This prospective cohort study demonstrates that antimicrobial exposure among nursing home residents with advanced dementia is extensive and steadily increases toward the end of life. During the follow-up period (mean follow-up, 322 days), two-thirds of the subjects were prescribed at least 1 course of antimicrobial therapy and, on average, a total of 4 courses. Among the residents who died, 42.4% received antimicrobials during the last 2 weeks of life, often via a parenteral route. The proportion of residents taking antimicrobials was 7 times greater in the last 2 weeks of life compared with 6 to 8 weeks before death. This extensive use of antimicrobials and pattern of antimicrobial management in advanced dementia raises concerns not only with respect to individual treatment burden near the end of life but also with respect to the development and spread of antimicrobial resistance in the nursing home setting.
To our knowledge, this is the first comprehensive, prospective study to describe the quantity, type, and pattern of antimicrobials prescribed and the indication for therapy among patients with advanced dementia in the long-term care setting. Earlier studies that focused on the treatment of specific infections (ie, pneumonia) in advanced dementia were retrospective or cross-sectional in design, examined hospitalized patients, or studied only a single institution.2–5,21,22
Despite these differences, our study corroborates that antimicrobial agents are commonly prescribed in advanced dementia and extends these findings by demonstrating a marked increase in antimicrobial use as death becomes imminent. Terminally ill patients with cancer in palliative care settings also frequently receive antimicrobial therapy.13,14
White et al13
reported that approximately 30% of hospice recipients with advanced cancer are prescribed antibiotics. Although a urinary tract infection was the most frequent indication for treatment among patients with cancer who were dying, a respiratory tract infection was the most common diagnosis in our cohort with end-stage dementia.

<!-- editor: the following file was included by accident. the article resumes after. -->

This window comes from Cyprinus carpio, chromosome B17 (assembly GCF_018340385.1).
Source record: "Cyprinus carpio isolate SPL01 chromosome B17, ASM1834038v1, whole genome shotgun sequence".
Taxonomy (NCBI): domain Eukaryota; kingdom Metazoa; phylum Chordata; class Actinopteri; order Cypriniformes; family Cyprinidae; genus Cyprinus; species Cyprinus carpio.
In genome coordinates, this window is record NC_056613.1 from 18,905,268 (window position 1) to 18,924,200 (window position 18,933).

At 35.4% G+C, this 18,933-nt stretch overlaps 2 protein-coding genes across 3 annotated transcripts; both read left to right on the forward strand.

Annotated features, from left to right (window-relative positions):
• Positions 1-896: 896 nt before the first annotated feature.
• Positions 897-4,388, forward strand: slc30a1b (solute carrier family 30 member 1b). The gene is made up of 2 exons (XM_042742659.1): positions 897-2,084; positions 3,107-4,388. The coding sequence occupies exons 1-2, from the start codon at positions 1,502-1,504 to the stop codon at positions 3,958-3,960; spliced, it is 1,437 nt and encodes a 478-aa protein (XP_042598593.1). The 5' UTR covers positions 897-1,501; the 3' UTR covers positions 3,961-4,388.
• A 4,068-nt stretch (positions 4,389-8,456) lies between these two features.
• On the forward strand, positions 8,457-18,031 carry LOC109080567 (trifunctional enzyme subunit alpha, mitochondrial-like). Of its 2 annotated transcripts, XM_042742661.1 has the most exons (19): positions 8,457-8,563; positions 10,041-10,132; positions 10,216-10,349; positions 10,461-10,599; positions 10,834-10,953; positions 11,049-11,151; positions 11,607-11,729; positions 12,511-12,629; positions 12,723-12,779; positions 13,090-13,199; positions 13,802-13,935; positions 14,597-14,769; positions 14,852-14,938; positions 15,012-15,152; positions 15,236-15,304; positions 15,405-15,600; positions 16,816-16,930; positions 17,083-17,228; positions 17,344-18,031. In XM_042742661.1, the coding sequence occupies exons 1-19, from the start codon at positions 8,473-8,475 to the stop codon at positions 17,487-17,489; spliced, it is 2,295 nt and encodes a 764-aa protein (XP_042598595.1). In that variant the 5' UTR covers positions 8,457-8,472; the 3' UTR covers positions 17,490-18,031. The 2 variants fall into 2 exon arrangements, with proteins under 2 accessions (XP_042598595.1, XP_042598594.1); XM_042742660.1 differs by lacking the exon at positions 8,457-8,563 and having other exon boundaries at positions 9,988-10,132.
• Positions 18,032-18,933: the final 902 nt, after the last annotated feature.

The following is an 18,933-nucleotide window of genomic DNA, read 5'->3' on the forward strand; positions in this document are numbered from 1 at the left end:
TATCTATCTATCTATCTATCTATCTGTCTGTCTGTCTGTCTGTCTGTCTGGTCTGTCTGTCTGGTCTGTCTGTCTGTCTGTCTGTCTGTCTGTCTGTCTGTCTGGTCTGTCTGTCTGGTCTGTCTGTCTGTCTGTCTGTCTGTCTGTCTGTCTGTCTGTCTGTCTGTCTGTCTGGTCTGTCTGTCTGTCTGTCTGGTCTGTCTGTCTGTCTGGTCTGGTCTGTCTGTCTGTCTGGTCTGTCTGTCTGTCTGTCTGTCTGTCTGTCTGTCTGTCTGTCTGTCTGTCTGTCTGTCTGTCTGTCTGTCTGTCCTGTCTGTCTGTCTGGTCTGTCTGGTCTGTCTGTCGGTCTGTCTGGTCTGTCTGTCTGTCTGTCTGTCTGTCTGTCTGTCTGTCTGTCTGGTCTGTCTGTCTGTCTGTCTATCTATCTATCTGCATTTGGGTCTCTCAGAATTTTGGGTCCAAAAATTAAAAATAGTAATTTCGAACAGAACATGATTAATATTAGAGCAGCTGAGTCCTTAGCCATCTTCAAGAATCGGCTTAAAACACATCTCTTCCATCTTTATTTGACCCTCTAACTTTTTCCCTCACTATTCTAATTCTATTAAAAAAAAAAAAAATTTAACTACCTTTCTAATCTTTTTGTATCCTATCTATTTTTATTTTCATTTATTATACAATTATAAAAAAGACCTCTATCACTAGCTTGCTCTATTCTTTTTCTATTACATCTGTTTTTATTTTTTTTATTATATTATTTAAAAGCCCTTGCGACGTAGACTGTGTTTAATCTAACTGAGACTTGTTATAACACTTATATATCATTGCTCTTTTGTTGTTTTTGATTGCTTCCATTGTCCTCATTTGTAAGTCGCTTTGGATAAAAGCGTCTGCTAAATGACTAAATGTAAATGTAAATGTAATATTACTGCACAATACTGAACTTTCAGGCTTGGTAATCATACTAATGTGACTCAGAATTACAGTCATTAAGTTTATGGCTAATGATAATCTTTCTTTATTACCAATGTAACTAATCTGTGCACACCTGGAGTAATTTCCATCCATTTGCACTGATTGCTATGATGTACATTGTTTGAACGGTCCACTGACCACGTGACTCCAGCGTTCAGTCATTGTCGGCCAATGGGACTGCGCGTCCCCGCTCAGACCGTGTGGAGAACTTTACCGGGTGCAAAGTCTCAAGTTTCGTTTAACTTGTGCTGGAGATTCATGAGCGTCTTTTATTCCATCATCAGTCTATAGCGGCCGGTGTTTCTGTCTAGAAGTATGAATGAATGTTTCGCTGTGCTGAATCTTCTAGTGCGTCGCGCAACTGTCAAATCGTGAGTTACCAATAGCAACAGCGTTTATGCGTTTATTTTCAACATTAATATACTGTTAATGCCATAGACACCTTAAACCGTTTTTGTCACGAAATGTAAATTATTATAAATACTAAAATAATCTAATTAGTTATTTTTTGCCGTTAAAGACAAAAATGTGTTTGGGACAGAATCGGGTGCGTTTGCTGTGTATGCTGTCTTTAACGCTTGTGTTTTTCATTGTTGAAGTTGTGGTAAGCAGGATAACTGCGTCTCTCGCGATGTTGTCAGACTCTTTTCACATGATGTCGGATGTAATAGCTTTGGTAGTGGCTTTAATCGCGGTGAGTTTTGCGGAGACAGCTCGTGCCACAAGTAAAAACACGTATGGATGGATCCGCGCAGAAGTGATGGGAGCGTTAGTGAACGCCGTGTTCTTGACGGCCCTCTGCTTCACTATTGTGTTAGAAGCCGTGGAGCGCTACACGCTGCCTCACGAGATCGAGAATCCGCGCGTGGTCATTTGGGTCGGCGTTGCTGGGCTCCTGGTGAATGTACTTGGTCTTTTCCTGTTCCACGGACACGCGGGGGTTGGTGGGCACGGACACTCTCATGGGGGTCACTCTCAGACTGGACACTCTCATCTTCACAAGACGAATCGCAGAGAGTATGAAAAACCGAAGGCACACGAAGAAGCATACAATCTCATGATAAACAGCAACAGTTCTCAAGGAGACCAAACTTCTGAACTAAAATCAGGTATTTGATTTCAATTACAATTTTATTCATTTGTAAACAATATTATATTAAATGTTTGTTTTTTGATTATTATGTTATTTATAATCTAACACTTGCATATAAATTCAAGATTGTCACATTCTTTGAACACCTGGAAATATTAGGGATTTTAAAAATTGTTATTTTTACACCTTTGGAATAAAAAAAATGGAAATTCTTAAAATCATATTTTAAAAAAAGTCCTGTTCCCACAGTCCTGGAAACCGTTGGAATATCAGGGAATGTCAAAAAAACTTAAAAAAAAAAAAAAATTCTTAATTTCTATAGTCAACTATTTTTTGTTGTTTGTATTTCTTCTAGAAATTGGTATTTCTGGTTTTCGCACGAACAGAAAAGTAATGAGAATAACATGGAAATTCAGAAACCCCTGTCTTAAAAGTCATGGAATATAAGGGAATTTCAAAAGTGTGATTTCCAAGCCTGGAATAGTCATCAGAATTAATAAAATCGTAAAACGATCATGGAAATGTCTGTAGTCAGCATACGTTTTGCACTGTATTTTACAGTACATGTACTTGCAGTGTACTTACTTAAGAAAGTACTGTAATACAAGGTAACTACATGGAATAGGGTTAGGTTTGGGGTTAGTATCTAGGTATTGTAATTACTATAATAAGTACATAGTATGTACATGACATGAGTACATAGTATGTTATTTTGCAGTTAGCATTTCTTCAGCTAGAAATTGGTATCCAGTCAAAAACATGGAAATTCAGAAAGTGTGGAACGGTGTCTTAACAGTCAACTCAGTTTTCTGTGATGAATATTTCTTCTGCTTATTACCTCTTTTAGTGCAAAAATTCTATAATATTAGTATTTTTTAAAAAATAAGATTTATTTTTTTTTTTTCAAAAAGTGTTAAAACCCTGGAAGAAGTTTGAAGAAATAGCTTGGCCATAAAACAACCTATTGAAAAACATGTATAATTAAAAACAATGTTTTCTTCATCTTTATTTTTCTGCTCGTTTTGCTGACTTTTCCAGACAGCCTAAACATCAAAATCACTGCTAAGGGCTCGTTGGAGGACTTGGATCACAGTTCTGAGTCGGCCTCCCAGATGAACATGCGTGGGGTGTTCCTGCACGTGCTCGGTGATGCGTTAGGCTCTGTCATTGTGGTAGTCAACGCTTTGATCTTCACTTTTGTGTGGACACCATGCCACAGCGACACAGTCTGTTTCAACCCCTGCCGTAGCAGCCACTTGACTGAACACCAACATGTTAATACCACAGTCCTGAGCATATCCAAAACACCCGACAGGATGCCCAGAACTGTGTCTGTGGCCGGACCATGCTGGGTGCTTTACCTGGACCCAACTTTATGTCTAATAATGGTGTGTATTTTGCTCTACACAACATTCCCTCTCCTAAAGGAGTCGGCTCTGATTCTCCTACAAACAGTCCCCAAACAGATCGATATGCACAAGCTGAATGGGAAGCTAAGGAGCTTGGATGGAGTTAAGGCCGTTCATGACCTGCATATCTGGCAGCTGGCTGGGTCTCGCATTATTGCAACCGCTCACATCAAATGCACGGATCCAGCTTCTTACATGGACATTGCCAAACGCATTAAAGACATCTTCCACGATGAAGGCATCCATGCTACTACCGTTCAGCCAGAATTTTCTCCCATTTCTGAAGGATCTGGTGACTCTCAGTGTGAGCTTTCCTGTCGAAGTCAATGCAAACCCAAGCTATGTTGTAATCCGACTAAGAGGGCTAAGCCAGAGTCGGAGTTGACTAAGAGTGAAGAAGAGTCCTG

Treatment decisions for infections in advanced dementia can be difficult for family members and care-givers. The 2 purported reasons to administer antimicrobials are life prolongation and symptom control. Limited observational studies4,5,22
have failed to demonstrate that antimicrobial treatment achieves either outcome in this frail population; however, randomized trials have not been conducted. Our findings further support that antimicrobials may not meaningfully extend the life of patients with advanced dementia for whom infections are frequently a terminal event. Palliation is often the main goal of care in this condition.23
It is difficult to assess the extent to which infections cause suffering in patients with advanced dementia. Previous work demonstrates that pneumonia is an uncomfortable experience for these patients and suggests that antimicrobial therapy may improve symptoms.5
However, it remains unclear whether antimicrobial therapy promotes symptomatic relief beyond what can be achieved by high-quality palliative treatment with more conservative modalities (eg, oxygen and acetaminophen). Finally, it is also important to minimize inappropriate antimicrobial exposure. For example, up to one-third of antimicrobials prescribed in nursing homes are for asymptomatic bacteriuria, for which treatment is not indicated.24
Antimicrobial administration has associated risks in the frail elderly population that merit consideration. Older persons are particularly susceptible to the adverse effects of antimicrobials owing to altered pharmacokinetics, polypharmacy, dosing errors, and an increased risk of Clostridium difficile
Moreover, parenteral administration, which was common in our cohort, can be an uncomfortable procedure in advanced dementia.6